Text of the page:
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Full Online Book HomePoemsThe Irish Emigrant's Mother
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The Irish Emigrant's Mother Post by :armsonfire Category :Poems Author :Denis Florence Maccarthy Date :October 2011 Read :3334

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The Irish Emigrant's Mother

"Oh! come, my mother, come away, across the sea-green water;
Oh! come with me, and come with him, the husband of thy daughter;
Oh! come with us, and come with them, the sister and the brother,
Who, prattling climb thy ag'ed knees, and call thy daughter--mother.

"Oh come, and leave this land of death--this isle of desolation--
This speck upon the sunbright face of God's sublime creation,
Since now o'er all our fatal stars the most malign hath risen,
When Labour seeks the poorhouse, and Innocence the prison.

"'Tis true, o'er all the sun-brown fields the husky wheat is bending;
'Tis true, God's blessed hand at last a better time is sending;
'Tis true the island's aged face looks happier and younger,
But in the best of days we've known the sickness and the hunger.

"When health breathed out in every breeze, too oft we've known the fever--
Too oft, my mother, have we felt the hand of the bereaver:
Too well remember many a time the mournful task that brought him,
When freshness fanned the summer air, and cooled the glow of autumn.

"But then the trial, though severe, still testified our patience,
We bowed with mingled hope and fear to God's wise dispensations;
We felt the gloomiest time was both a promise and a warning,
Just as the darkest hour of night is herald of the morning.

"But now through all the black expanse no hopeful morning breaketh--
No bird of promise in our hearts the gladsome song awaketh;
No far-off gleams of good light up the hills of expectation--
Nought but the gloom that might precede the world's annihilation.

"So, mother, turn thy ag'ed feet, and let our children lead 'em
Down to the ship that wafts us soon to plenty and to freedom;
Forgetting nought of all the past, yet all the past forgiving;
Come, let us leave the dying land, and fly unto the living.

"They tell us, they who read and think of Ireland's ancient story,
How once its emerald flag flung out a sunburst's fleeting glory
Oh! if that sun will pierce no more the dark clouds that efface it,
Fly where the rising stars of heaven commingle to replace it.

"So come, my mother, come away, across the sea-green water;
Oh! come with us, and come with him, the husband of thy daughter;
Oh! come with us, and come with them, the sister and the brother,
Who, prattling, climb thy ag'ed knees, and call thy daughter--mother."

"Ah! go, my children, go away--obey this inspiration;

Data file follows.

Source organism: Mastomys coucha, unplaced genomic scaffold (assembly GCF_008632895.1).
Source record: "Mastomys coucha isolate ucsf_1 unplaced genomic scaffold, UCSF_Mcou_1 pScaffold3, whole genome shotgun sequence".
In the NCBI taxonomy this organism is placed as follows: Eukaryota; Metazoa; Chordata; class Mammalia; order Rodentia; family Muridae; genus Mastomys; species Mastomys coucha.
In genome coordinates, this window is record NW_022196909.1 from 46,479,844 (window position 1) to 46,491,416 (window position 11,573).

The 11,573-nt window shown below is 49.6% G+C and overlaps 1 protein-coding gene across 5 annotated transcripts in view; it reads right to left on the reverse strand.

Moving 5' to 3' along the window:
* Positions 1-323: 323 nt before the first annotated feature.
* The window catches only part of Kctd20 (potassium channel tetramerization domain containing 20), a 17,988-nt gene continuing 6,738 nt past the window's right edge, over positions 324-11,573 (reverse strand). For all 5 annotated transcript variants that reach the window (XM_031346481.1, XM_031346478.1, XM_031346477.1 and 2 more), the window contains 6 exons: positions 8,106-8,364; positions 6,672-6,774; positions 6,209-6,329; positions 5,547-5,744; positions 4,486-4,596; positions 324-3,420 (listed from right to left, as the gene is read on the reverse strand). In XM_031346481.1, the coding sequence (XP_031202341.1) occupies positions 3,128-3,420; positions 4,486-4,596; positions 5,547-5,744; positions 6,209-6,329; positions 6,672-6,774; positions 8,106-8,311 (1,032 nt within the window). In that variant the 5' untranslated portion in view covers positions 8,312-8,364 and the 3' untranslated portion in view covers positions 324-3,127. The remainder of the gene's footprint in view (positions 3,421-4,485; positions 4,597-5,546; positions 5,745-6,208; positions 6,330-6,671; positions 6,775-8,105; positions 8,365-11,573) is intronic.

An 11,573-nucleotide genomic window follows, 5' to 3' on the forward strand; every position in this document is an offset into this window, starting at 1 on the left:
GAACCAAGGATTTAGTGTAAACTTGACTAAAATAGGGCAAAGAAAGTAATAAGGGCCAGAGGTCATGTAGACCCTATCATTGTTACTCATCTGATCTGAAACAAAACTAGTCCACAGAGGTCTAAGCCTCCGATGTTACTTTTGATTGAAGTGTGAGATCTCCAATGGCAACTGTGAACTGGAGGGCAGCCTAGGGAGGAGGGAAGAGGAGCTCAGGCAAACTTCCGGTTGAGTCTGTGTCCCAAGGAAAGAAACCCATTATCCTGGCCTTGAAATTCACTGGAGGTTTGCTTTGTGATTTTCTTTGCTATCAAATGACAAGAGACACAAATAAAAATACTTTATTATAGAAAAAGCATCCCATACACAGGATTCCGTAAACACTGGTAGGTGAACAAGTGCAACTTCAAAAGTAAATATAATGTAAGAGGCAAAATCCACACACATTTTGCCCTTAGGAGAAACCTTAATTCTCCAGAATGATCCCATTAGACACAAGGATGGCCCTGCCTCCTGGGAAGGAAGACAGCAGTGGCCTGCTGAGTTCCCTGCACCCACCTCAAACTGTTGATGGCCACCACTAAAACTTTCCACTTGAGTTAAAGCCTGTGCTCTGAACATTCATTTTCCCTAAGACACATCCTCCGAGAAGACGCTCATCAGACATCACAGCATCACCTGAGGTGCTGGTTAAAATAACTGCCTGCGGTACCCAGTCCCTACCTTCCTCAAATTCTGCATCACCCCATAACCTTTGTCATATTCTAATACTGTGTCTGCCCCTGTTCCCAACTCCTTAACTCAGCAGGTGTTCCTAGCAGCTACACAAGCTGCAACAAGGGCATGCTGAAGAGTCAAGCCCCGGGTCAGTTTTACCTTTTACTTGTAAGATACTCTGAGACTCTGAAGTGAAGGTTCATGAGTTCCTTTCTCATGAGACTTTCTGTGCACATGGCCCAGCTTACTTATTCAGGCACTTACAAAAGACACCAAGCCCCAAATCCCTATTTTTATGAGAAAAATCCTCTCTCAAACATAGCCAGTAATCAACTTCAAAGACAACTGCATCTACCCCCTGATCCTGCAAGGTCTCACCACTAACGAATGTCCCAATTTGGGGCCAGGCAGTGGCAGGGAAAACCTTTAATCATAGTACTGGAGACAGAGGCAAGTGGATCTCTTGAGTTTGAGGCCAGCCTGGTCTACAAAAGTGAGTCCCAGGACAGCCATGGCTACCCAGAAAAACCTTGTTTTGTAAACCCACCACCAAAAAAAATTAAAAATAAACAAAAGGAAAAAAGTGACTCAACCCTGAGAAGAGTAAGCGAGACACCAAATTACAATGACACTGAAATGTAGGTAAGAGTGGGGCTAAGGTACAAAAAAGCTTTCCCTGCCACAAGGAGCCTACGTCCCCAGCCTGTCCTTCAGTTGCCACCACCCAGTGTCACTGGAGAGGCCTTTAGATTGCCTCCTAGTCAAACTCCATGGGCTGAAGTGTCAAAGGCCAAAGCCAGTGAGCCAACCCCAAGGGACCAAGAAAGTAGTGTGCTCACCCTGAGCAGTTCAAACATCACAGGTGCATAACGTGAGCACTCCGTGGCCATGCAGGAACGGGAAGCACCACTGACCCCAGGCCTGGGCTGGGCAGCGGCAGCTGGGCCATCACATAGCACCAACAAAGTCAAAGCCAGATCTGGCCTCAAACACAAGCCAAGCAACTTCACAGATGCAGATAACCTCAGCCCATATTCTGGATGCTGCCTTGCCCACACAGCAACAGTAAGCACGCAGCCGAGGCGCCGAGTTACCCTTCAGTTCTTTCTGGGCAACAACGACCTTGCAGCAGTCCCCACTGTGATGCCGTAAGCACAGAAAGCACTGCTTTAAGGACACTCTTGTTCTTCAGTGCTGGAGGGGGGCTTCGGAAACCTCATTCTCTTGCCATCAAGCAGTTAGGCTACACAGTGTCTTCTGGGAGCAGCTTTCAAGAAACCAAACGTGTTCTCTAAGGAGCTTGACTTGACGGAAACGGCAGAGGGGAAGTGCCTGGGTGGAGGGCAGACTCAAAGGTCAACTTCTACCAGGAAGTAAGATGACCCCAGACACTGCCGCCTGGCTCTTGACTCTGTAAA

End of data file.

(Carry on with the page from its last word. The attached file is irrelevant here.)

Go, with the mantling hopes of health and youthful expectation;
Go, clear the forests, climb the hills, and plough the expectant prairies;
Go, in the sacred name of God, and the Blessed Virgin Mary's.

"But though I feel how sharp the pang from thee and thine to sever,
To look upon these darling ones the last time and for ever;
Yet in this sad and dark old land, by desolation haunted,
My heart has struck its roots too deep ever to be transplanted.

"A thousand fibres still have life, although the trunk is dying,
They twine around the yet green grave where thy father's bones are lying;
Ah! from that sad and sweet embrace no soil on earth can loose 'em,
Though golden harvests gleam on its breast, and golden sands its bosom.

"Others are twined around the stone, where ivy-blossoms smother
The crumbling lines that trace your names, my father and my mother;
God's blessing be upon their souls--God grant, my old heart prayeth,
Their names be written in the Book whose writing ne'er decayeth.

"Alas! my prayers would never warm within those great cold buildings,
Those grand cathedral churches with their marbles and their gildings;
Far fitter than the proudest dome that would hang in splendour o'er me,
Is the simple chapel's white-washed wall, where my people knelt before me.

"No doubt it is a glorious land to which you now are going,
Like that which God bestowed of old, with milk and honey flowing;
But where are the blessed saints of God, whose lives of his law remind me,
Like Patrick, Brigid, and Columkille, in the land I'd leave behind me?

"So leave me here, my children, with my old ways and old notions;
Leave me here in peace, with my memories and devotions;
Leave me in sight of your father's grave, and as the heavens allied us,
Let not, since we were joined in life, even the grave divide us.

"There's not a week but I can hear how you prosper better and better,
For the mighty fire-ships o'er the sea will bring the expected letter;
And if I need aught for my simple wants, my food or my winter firing,
You will gladly spare from your growing store a little for my requiring.

"Remember with a pitying love the hapless land that bore you;
At every festal season be its gentle form before you;
When the Christmas candle is lighted, and the holly and ivy glisten,
Let your eye look back for a vanished face--for a voice that is silent, listen!

"So go, my children, go away--obey this inspiration;
Go, with the mantling hopes of health and youthful expectation;
Go, clear the forests, climb the hills, and plough the expectant prairies;
Go, in the sacred name of God, and the Blessed Virgin Mary's."


(The end)
Denis Florence MacCarthy's poem: Irish Emigrant's Mother

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